In a directory, I have sub directories which are created everyday. My requirement is to work on the files that are created yesterday. To do that, I came up with a logic that will get the latest dirs. In my case yesterday's dirs. I was able to do it using the below code.
val simpDate =new java.text.SimpleDateFormat("yyyy-MM-dd")val currDate = simpDate.format(new java.util.Date())val now =Instant.now // Gets current date in the format:2017-12-13T09:40:29.920Zval today = now.toEpochMillival yesterday = now.minus(Duration.ofDays(1))val yesterdayMilliSec = yesterday.toEpochMillival todaySimpDate = t(today)val yesterdaySimpDate = t(yesterdayMilliSec)val local:String="file://"val folders = getFileTree(newFile("dailylogs")).filterNot(_.getName.endsWith(".log"))// Gets the date of dirval folderCrtDateDesc = folders.toList.map(y =>(y,y.lastModified)).sortBy(-_._2)val latestFolder = folderCrtDateDesc.map(y=>(y._1,t(y._2)))val folderToday = latestFolder.filter(y => y._2==todaySimpDate)
Now I have the latest dir in folderToday which looks like: "dailylogs/auditlogsdec27". Using the above code I can load the whole dir into spark, which in turn loads all the files into spark in a single dataframe. Each file starts with the record: "JobID" and ends with the record:
"[Wed Dec 27 05:38:49 UTC 2017] INFO: Updating the job keeper..."
There are 3 kinds of status in files in that directory. They are error, success, failure
The status for 'error' can be identified from the third line. For 'success' & 'failure' the same could be found on sixth line in the file.
file1: status: errorJobID:454[WedDec2705:38:47 UTC 2017] INFO:StartingAuditingfor: baseTable1[WedDec2705:38:49 UTC 2017] SEVERE:Errorwhile compiling statement: FAILED:SemanticException[Error10004]:Line1:261Invalid table alias or column [WedDec2705:38:49 UTC 2017] INFO:CompletedAuditingfor: baseTable1[WedDec2705:38:49 UTC 2017] INFO:Updating the job keeper...file2: status: success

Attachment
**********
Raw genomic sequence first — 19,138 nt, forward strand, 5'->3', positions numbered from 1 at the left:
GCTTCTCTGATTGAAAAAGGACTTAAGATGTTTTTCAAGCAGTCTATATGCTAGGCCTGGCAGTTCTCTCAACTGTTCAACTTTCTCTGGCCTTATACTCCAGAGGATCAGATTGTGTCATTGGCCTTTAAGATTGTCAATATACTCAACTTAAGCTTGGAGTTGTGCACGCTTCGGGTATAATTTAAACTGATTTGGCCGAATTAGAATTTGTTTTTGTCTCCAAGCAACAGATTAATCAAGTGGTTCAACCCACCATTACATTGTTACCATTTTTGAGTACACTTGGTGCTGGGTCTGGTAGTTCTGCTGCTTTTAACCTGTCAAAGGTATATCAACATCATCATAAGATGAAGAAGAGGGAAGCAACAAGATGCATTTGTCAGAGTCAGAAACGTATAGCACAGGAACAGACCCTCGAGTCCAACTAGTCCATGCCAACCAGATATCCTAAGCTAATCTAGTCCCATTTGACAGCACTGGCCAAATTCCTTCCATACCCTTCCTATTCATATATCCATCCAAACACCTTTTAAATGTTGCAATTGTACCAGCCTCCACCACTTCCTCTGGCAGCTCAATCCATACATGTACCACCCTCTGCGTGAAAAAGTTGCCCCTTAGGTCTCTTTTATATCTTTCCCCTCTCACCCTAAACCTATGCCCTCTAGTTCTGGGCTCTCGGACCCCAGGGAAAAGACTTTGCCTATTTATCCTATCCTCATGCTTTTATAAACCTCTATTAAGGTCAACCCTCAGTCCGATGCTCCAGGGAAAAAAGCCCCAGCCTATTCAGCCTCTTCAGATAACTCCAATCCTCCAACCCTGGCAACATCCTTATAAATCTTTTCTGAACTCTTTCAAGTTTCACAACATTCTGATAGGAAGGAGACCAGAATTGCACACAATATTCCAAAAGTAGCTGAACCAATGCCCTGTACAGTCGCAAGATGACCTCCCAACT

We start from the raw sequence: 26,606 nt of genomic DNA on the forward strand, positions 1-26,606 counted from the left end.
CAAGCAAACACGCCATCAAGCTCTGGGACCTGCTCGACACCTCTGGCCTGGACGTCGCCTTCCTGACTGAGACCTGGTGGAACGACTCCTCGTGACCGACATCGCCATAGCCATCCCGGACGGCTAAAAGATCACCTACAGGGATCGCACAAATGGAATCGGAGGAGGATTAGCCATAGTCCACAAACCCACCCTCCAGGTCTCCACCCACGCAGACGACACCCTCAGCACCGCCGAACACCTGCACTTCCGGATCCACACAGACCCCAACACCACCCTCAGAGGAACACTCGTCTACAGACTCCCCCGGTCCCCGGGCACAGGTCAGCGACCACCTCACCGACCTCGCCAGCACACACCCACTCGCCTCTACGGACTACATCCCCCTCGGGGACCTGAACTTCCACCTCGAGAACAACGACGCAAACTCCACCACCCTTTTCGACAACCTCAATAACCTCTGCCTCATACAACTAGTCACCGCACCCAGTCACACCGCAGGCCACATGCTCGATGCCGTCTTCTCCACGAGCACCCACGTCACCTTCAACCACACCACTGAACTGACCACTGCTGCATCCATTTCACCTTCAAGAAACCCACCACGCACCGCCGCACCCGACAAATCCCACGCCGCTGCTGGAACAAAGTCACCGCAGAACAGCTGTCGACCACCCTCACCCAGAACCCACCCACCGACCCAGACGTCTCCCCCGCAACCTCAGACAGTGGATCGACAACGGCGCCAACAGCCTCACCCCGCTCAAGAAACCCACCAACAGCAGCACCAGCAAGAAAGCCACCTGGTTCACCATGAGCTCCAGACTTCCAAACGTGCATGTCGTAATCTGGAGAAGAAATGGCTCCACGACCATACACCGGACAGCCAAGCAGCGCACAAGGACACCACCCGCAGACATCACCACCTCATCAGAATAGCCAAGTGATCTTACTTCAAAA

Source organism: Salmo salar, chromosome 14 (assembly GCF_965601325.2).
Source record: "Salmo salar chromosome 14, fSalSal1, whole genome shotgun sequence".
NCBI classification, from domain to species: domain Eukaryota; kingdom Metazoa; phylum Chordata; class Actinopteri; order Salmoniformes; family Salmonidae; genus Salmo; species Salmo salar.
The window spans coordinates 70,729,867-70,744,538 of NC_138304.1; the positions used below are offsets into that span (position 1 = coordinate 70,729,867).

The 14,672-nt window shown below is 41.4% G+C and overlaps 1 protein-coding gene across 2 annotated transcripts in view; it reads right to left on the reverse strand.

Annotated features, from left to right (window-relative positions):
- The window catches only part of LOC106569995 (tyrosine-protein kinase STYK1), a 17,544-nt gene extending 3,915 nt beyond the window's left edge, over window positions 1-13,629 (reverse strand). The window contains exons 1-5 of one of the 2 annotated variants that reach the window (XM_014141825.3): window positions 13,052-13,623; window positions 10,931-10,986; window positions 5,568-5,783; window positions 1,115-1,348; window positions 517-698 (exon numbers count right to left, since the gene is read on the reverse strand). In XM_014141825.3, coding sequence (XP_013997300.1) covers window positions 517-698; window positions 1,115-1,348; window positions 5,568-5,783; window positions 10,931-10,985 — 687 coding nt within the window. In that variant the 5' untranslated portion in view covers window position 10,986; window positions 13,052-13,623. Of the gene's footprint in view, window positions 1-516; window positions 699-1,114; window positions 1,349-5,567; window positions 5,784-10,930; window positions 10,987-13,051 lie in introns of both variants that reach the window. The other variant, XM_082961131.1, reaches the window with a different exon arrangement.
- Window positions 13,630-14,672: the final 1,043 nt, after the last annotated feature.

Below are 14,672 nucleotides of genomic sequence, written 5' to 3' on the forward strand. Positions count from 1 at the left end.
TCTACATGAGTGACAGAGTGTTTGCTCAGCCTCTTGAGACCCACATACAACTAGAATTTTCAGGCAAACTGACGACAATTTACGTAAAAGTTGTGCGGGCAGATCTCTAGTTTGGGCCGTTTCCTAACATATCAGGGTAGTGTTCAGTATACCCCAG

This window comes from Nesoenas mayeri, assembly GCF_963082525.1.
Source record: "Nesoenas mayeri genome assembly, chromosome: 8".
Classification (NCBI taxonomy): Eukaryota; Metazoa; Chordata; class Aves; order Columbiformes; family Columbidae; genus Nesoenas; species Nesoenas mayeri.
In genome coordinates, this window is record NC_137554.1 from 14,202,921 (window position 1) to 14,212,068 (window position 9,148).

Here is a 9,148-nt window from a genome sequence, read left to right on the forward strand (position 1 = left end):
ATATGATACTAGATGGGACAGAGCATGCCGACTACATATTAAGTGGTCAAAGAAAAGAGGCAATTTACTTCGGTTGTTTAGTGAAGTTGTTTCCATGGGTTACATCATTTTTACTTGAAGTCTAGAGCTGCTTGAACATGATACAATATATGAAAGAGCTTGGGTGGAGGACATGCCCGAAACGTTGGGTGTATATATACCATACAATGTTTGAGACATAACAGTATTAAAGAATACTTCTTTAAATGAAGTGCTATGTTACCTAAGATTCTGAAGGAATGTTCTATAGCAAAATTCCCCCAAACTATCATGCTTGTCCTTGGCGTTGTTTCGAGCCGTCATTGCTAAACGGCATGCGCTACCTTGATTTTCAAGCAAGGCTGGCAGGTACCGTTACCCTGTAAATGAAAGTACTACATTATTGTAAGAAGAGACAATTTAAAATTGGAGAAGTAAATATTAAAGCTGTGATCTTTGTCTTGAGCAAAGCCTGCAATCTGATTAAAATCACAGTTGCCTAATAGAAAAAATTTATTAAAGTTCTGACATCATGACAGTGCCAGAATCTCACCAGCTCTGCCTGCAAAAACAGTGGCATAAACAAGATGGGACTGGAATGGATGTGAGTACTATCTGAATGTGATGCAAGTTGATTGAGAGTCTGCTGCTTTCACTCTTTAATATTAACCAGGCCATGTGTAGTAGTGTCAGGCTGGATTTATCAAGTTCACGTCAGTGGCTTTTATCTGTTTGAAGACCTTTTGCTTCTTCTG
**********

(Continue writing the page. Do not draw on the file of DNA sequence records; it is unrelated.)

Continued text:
JobID:455[WedDec2705:38:18 UTC 2017] INFO:StartingAuditingfor: baseTable2[WedDec2705:38:19 UTC 2017] INFO:Connections established to gp and finance ...[WedDec2705:38:20 UTC 2017] INFO:Starting the auditing for the intial fetched set of records...[WedDec2705:38:20 UTC 2017] INFO:Number of pk columns in the src table:16.Number of PK Columns in the dest table:16[WedDec2705:38:20 UTC 2017] INFO:SuccessCompletedAuditingfor: baseTable2[WedDec2705:38:49 UTC 2017] INFO:Updating the job keeper...file3: status: failure
JobID:547[WedDec2705:38:18 UTC 2017] INFO:StartingAuditingfor: baseTable3[WedDec2705:38:19 UTC 2017] INFO:Connections established to gp and finance ...[WedDec2705:38:20 UTC 2017] INFO:Starting the auditing for the intial fetched set of records...[WedDec2705:38:20 UTC 2017] INFO:Number of pk columns in the src table:16.Number of PK Columns in the dest table:5[WedDec2705:38:20 UTC 2017] INFO:Failed.Invalid data found.CompletedAuditingfor: baseTable3[WedDec2705:38:49 UTC 2017] INFO:Updating the job keeper...
I know how to load a single file into spark and work on that dataframe. Since there are huge number of files in the dir everyday, I want to follow this approach of loading the whole dir into a single dataframe and then work on the data inside it rather open and read every small file. I want to split the dataframe based on the last record as the delimiter (in this case, each file ends with ... ) and create three separate dataframes for the error, success & failure (three dataframes of their own). Can anyone tell me how can I implement that ?
The files will not be in a specific order. Is this a solution: Load all the files into Spark & create a dataframe out of it and then split this main dataframe into smaller ones by using the delimiter("...") which is present at the end of each file. Once this is done, map the dataframes by checking if the third line of each file contains the words: "SEVERE: Error" and group/merge them together. Similarly following the approach for the other cases and finally have three separate dataframes exclusice for each case.
Is this approach viable or is there any better way I can follow.